Sound — 9
The influx of Australian artists surfacing on the scene of Americana and roots rock is not an anomaly but when they play these styles with more genuine fervor than their brethren from regions where this music is believed to be founded, it is time for the mentor to learn from the pupil. This is particularly true for singer-songwriter-guitarist Marisa Yeaman whose third offering "Voices From The Underground" released by her label Deep Pearl Records is a melting pot of country, folk, and acoustic rock. The ground work for her melodies is reflective of the likes of John Prine and Luka Bloom, yet entirely modern in its texture. The countrified ambience in Yeaman's guitar riffage through "Age Of Discovery" is imbued with a dulcet groove etched in the chord progressions which is gratifying for anyone longing for inner peace. There is a vulnerable edge in the strumming along "Love Will Keep Me Warm" glossed in layers of Carl Dedic's slide guitar and Dean Matters's brushed drum pulses threading into the soft rippling tresses of keyboardists Matty Vehl and Garrett Costigan. The caressing motions are reminiscent of the mollified musings of bluegrass maven Alison Krauss, while the malleable movements of Dave Steel's and Grant Cumberford's guitars in "Nighthawks Lament" produce a smoke screen as Tristan Ludowjk's ghostly trumpet pierces through its sheath. The inflections made by the slide guitar along "Nightingale" create a smoldering echo besides Yeaman's vocals which form creases that align with the rhythmic pattern. The prairieland atmospherics of "Grace's Ghost" and "Montmartre Tonight" are hewn with classic folk tones, and the bold strokes of the bass along "For Sale" surge with a pounding that acts as a buoy for Yeaman's vocals. The country twang reverberating through "Galileo" has a vintage bluegrass hue, and the doubling of high and low pitched chords moving parallel along "Roadcase Blues" shapes into an elegant symphony of guitars enabling Yeaman's soft ramblings to have a refined gait blanketed in bucolic acoustics.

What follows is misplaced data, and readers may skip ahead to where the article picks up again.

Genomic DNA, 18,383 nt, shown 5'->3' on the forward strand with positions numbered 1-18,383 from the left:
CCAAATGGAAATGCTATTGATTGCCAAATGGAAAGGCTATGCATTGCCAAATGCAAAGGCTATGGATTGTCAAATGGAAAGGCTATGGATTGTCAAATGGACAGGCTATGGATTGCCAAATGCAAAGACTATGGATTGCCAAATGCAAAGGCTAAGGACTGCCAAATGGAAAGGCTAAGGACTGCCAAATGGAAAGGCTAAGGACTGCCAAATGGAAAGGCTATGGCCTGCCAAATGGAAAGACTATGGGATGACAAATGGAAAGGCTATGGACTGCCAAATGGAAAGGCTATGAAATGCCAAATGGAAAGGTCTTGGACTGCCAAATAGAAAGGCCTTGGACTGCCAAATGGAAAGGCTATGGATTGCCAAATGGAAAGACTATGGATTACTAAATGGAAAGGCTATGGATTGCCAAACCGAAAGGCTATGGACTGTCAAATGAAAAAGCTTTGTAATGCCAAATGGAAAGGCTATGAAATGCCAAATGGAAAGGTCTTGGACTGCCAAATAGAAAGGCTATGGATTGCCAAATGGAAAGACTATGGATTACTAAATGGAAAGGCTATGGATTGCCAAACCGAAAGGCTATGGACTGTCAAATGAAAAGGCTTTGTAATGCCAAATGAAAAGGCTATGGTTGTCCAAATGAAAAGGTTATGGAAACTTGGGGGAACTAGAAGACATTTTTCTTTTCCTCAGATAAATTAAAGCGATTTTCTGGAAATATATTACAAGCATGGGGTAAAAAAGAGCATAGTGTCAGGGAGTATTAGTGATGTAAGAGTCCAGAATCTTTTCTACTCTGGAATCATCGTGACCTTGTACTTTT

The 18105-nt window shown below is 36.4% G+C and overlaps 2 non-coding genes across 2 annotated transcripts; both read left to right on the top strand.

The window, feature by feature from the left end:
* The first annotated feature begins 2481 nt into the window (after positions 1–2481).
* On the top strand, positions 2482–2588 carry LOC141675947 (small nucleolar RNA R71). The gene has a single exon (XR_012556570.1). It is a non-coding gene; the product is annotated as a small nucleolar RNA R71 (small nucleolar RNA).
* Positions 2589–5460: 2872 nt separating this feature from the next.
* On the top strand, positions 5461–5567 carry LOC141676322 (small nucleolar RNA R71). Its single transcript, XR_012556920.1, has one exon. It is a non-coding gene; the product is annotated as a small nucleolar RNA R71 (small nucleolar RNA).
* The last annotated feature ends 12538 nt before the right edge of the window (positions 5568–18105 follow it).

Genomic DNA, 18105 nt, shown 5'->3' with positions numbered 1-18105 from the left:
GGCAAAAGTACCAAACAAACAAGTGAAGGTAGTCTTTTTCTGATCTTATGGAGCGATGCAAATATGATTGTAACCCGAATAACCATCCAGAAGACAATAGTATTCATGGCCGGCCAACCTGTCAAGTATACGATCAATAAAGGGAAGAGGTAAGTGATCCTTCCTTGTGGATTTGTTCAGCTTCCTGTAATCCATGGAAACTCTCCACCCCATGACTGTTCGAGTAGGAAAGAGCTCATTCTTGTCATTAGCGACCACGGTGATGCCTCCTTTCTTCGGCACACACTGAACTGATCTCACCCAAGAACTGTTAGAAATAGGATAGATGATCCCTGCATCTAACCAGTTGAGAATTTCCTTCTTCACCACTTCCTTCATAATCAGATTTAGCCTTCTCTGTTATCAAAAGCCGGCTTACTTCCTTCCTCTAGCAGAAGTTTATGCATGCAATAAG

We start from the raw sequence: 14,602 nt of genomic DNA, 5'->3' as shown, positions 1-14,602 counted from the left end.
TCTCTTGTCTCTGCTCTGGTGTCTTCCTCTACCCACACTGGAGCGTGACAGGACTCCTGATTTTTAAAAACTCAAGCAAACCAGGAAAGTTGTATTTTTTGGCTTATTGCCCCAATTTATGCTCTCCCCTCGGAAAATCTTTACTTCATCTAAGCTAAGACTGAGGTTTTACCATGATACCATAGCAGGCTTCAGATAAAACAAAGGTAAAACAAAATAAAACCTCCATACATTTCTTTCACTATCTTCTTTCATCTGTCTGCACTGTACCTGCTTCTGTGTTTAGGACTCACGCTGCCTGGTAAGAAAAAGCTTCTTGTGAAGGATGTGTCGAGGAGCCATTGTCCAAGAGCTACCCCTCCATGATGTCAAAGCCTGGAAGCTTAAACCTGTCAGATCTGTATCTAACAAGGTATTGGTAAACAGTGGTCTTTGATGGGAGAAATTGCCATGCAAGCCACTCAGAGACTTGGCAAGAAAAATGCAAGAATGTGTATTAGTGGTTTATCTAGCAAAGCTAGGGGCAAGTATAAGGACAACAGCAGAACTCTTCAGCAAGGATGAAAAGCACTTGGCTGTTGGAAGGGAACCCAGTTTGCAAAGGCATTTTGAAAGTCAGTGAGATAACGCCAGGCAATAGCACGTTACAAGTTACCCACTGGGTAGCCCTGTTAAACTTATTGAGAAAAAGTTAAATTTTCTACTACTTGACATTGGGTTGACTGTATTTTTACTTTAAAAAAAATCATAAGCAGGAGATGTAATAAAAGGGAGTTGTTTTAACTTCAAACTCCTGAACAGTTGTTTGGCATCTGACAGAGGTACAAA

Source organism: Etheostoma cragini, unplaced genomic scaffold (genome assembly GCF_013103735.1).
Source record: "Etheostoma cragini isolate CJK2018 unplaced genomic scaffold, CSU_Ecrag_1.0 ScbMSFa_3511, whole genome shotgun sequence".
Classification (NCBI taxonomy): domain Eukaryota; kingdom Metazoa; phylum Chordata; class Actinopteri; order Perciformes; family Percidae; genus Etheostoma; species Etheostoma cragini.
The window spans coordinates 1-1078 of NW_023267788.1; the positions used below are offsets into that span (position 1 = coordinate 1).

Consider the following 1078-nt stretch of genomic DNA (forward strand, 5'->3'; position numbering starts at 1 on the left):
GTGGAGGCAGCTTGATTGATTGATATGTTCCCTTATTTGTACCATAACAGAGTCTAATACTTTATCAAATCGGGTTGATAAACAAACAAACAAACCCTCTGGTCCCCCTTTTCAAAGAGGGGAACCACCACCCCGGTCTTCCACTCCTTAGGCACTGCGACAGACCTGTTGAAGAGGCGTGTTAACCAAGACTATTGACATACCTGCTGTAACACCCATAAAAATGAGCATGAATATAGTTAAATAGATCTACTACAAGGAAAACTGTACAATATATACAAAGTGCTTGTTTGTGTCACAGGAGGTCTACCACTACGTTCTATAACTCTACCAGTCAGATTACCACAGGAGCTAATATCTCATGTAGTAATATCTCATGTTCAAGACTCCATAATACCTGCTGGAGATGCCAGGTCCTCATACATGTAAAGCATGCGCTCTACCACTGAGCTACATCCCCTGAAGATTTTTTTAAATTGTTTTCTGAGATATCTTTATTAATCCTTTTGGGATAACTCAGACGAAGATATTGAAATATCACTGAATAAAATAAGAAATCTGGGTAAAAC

Lyrics — 9
Yeaman's lyrics course through a myriad of emotions. In "Straggler In The Human Race", she looks inward, "I don't hunger for money / I don't care much for fame / I'd be out here doing this if you never knew my name / I'm just trying to live my life in authenticity and grace / Forgive me if I seem to be a straggler in the human race". Other times, her narrations sheds light on her lifestyle like in "Roadcase Blues" as she describes, "Lonely nights and roads just trying to get through / That's how you get the roadcase blues / Pursuit of perfection / The truth in a song that drives the day when the night gets long / It sure ain't the money / But it burns like a fuse / Guess it's just the roadcase blues". And still other times, Yeaman sings in metaphors like in "Galileo" as she reflects, "Galileo, oh don't say those things you know aren't true / Though we're not the center of the universe / You're the keeper of the sun and the moon".
Overall Impression — 9
A brood of heartland folk, grassroots country, and acoustic rock gives "Voices From The Underground" a genuine feel. Yeaman knows her way around these styles as if she was weaned on them from birth. "Voices From The Underground" is the follow up to Yeaman's 2008 sophomore disc "Roadmap Heart" and her 2005 debut recording "Pure Motive". Yeaman's album is more than a representation of music from the outback, but on a global scale, it is music that audiences with home in their hearts can identify with and feel like it speaks to them.